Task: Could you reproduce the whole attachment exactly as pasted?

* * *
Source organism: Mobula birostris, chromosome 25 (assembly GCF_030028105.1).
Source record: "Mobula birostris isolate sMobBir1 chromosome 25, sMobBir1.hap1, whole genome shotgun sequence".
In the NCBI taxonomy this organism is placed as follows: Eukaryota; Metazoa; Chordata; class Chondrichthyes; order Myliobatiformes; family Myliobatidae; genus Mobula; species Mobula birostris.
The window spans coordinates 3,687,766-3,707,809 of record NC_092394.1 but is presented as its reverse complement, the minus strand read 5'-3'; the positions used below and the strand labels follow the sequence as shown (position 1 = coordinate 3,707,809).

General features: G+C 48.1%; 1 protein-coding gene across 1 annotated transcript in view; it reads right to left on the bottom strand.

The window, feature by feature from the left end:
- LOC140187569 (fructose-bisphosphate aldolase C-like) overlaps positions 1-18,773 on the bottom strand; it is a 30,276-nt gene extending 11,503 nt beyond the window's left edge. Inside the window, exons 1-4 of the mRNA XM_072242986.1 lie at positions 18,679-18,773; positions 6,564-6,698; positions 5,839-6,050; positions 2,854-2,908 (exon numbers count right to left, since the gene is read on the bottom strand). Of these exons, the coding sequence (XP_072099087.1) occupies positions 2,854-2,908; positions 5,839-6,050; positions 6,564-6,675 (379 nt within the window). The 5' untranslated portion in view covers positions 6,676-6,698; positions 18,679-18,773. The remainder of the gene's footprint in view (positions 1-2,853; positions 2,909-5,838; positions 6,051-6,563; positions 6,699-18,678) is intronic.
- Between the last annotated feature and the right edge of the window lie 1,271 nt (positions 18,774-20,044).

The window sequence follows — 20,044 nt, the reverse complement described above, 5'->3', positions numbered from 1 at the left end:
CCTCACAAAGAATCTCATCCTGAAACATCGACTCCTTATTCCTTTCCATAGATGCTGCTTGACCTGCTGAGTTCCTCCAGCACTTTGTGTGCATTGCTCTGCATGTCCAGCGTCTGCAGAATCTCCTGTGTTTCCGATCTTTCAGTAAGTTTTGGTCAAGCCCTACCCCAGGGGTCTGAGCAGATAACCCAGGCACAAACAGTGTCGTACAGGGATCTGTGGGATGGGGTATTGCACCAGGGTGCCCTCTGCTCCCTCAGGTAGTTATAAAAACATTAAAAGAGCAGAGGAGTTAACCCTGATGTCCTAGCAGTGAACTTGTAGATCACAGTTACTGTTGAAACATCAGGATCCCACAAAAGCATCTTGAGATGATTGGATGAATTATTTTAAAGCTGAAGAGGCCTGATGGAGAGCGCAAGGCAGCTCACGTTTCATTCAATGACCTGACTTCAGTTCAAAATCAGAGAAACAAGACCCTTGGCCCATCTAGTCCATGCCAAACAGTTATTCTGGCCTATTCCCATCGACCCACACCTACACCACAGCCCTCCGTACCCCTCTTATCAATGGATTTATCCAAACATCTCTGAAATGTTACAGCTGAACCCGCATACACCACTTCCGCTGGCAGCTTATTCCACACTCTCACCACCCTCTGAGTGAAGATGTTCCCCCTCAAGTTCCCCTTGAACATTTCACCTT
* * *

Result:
Source organism: Mobula birostris, chromosome 25 (assembly GCF_030028105.1).
Source record: "Mobula birostris isolate sMobBir1 chromosome 25, sMobBir1.hap1, whole genome shotgun sequence".
In the NCBI taxonomy this organism is placed as follows: Eukaryota; Metazoa; Chordata; class Chondrichthyes; order Myliobatiformes; family Myliobatidae; genus Mobula; species Mobula birostris.
The window spans coordinates 3,687,766-3,707,809 of record NC_092394.1 but is presented as its reverse complement, the minus strand read 5'-3'; the positions used below and the strand labels follow the sequence as shown (position 1 = coordinate 3,707,809).

General features: G+C 48.1%; 1 protein-coding gene across 1 annotated transcript in view; it reads right to left on the bottom strand.

The window, feature by feature from the left end:
- LOC140187569 (fructose-bisphosphate aldolase C-like) overlaps positions 1-18,773 on the bottom strand; it is a 30,276-nt gene extending 11,503 nt beyond the window's left edge. Inside the window, exons 1-4 of the mRNA XM_072242986.1 lie at positions 18,679-18,773; positions 6,564-6,698; positions 5,839-6,050; positions 2,854-2,908 (exon numbers count right to left, since the gene is read on the bottom strand). Of these exons, the coding sequence (XP_072099087.1) occupies positions 2,854-2,908; positions 5,839-6,050; positions 6,564-6,675 (379 nt within the window). The 5' untranslated portion in view covers positions 6,676-6,698; positions 18,679-18,773. The remainder of the gene's footprint in view (positions 1-2,853; positions 2,909-5,838; positions 6,051-6,563; positions 6,699-18,678) is intronic.
- Between the last annotated feature and the right edge of the window lie 1,271 nt (positions 18,774-20,044).

The window sequence follows — 20,044 nt, the reverse complement described above, 5'->3', positions numbered from 1 at the left end:
CCTCACAAAGAATCTCATCCTGAAACATCGACTCCTTATTCCTTTCCATAGATGCTGCTTGACCTGCTGAGTTCCTCCAGCACTTTGTGTGCATTGCTCTGCATGTCCAGCGTCTGCAGAATCTCCTGTGTTTCCGATCTTTCAGTAAGTTTTGGTCAAGCCCTACCCCAGGGGTCTGAGCAGATAACCCAGGCACAAACAGTGTCGTACAGGGATCTGTGGGATGGGGTATTGCACCAGGGTGCCCTCTGCTCCCTCAGGTAGTTATAAAAACATTAAAAGAGCAGAGGAGTTAACCCTGATGTCCTAGCAGTGAACTTGTAGATCACAGTTACTGTTGAAACATCAGGATCCCACAAAAGCATCTTGAGATGATTGGATGAATTATTTTAAAGCTGAAGAGGCCTGATGGAGAGCGCAAGGCAGCTCACGTTTCATTCAATGACCTGACTTCAGTTCAAAATCAGAGAAACAAGACCCTTGGCCCATCTAGTCCATGCCAAACAGTTATTCTGGCCTATTCCCATCGACCCACACCTACACCACAGCCCTCCGTACCCCTCTTATCAATGGATTTATCCAAACATCTCTGAAATGTTACAGCTGAACCCGCATACACCACTTCCGCTGGCAGCTTATTCCACACTCTCACCACCCTCTGAGTGAAGATGTTCCCCCTCAAGTTCCCCTTGAACATTTCACCTT